also called baby basmati and known in India as gobindavog. The grains look like miniature basmati rice grains, and, when cooked, have the same pleasant aroma and firm but tender texture. Available from Lotus Foods.
a sweet treat made in Japan from soaked and cooked short-grain sweet rice that is pounded until perfectly smooth, then rolled into small balls or other shapes.
rice that is steam pressure–treated before milling, forcing all the nutrients from the bran layer into the endosperm. Hundreds of years ago the process of parboiling was practiced in India and Asia by soaking the rice and then heating it over hot coals. The United States industrialized parboiling during World War II to provide a nutrient and stable grain to the United States armed forces. It was marketed commercially by Uncle Ben’s as converted rice, a registered trademark. Parboiling greatly reduces breakage during milling, but many cooks, especially in food service, prefer it because it always cooks firm and can stand for long periods of time without getting sticky. It has a creamy tan color and a less sweet, starchy flavor than plain milled rice.
a popular rice dish that originated in Valencia in southeast Spain. It can be a simple dish of rice, beans, snails, and duck or rabbit, or a more elaborate one with shellfish, sausage, artichokes, and saffron. Bomba, Calasparra, and Valencia, three Spanish rices available in the United States, traditionally are used to make paella, but any medium-grain rice can be used
a Middle Eastern dish of rice sautéed in fat (butter or oil) and then cooked in broth that often includes vegetables and/or meats. Typically it is made with long-grain rice, but medium-grain rice is sometimes used in Turkish pilaf. Pilaf is from the Turkish word pilau or pilaw.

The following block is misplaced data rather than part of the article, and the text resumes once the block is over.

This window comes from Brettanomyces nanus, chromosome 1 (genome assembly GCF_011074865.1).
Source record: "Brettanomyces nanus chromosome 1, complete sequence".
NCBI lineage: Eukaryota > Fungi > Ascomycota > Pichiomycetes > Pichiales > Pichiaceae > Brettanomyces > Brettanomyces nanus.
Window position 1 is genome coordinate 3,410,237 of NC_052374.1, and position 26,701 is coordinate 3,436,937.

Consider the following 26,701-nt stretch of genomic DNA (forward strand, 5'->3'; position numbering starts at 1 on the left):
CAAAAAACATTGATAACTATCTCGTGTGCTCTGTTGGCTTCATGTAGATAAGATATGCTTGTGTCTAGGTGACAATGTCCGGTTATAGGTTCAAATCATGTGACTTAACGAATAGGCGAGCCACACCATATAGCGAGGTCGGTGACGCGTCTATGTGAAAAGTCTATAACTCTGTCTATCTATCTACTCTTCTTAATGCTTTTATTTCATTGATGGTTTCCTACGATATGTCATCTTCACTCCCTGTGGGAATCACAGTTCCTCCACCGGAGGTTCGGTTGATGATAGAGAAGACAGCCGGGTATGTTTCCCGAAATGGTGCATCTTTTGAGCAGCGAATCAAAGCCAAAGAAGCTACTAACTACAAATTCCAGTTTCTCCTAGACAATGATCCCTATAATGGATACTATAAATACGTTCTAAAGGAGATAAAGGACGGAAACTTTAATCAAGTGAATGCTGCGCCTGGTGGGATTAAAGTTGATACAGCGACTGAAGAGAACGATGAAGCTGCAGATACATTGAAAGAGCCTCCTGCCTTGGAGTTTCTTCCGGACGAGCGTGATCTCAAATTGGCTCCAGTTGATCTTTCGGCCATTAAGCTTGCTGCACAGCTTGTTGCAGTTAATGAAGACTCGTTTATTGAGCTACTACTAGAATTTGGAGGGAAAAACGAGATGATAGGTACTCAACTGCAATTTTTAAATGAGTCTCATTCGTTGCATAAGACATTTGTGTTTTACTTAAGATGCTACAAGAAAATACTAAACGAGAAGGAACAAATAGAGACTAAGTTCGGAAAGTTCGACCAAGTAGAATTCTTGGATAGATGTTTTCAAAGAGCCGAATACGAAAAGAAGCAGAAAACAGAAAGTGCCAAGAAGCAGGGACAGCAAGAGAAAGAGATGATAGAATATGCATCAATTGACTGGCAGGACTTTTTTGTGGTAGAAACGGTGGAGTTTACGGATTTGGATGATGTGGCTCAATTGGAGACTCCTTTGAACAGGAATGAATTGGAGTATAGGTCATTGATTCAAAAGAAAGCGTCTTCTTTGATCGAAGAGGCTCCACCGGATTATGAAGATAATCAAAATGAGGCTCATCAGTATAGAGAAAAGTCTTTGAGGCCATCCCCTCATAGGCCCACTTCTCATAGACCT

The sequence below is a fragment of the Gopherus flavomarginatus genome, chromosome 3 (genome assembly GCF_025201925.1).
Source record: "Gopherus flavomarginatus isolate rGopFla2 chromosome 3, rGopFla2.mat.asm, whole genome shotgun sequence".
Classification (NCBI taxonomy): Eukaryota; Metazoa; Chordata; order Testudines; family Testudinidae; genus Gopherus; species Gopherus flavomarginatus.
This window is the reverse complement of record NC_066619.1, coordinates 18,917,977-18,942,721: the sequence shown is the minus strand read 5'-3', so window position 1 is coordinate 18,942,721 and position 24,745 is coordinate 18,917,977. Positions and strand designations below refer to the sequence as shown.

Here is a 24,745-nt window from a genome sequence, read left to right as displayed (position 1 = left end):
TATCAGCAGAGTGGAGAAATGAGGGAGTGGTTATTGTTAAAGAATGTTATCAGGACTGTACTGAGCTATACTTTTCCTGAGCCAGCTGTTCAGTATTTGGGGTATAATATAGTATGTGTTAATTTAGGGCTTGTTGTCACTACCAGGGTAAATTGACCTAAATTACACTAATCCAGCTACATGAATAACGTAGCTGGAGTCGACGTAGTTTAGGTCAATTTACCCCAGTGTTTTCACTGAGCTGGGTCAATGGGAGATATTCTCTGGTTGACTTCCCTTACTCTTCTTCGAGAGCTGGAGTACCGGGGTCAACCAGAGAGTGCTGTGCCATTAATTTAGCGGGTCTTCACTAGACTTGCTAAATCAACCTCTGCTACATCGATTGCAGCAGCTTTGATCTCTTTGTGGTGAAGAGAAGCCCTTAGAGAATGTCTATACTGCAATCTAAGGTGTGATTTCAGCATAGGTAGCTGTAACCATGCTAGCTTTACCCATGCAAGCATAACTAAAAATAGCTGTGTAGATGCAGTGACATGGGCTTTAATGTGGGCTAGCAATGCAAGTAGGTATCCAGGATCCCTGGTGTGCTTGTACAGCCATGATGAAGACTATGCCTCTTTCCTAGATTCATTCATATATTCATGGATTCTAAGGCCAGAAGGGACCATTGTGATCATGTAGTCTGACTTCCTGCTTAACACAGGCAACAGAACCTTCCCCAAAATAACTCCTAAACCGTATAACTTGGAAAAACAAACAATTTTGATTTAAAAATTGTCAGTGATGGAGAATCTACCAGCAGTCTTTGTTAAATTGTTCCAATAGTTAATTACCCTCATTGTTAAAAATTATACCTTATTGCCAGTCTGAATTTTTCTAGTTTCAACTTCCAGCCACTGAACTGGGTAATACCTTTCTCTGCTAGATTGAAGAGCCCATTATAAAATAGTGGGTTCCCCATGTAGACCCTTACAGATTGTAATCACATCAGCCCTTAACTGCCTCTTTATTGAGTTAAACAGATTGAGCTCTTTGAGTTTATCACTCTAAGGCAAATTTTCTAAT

aromatic rice with a reddish-brown bran layer, a nutty taste, and a chewy consistency. Look for American-grown Wehani, Bhutanese red rice (imported by Lotus Foods), or red Camargue (from southern France) in specialty markets. Excellent in salads, pilaf, soups, and side dishes
the tan nutrient-rich outer layer that gives brown rice its color. High in nutrients such as thiamin, niacin, vitamin B6, iron, potassium, and fiber, rice bran is used in cereals, baked goods, and vitamins. Studies suggest that the oil in rice bran may have cholesterol-reducing properties. Rice bran is perishable; buy it at a reputable health-food store with a good turnover and refrigerate once the package is opened
finely ground rice, used in baked goods, breakfast cereals, pancake or waffle mixes, pasta, and snack foods. It is gluten-free and therefore cannot be substituted for wheat flour without adjusting the recipe.
rice’s inedible outside covering, or husk. Rice hulls are burned as a source of fuel, used as mulch, and are also used in manufacturing
a mildly sweet syrup with the consistency of honey, made from rice fermented with enzymes from sprouted barley. Mostly used in the food industry as a coating for snack foods
vinegar made from fermented rice. Japanese rice vinegar is light and mild. Chinese rice vinegar is sharp and sour
wine made from fermented steamed rice. Sake and mirin (a sweet wine used in cooking) are two Japanese rice wines. China and other rice-growing cultures make a variety of alcoholic beverages, including beer and brandy, as well as wine, from fermented rice
a northern Italian dish prepared by constantly stirring rice while adding small amounts of simmering broth until the consistency is creamy. Italians prefer medium-grain Vialone Nano, Carnaroli, and Arborio rices for risotto because they have a distinctive core, called the pearl, that remains just slightly firm when cooked. Baldo and California medium-grain rices can also be used
a parboiled rice from the Indian state of Kerala. The grains are large and almost round, about the size of barley, with a reddish bran and an earthy, meaty taste and aroma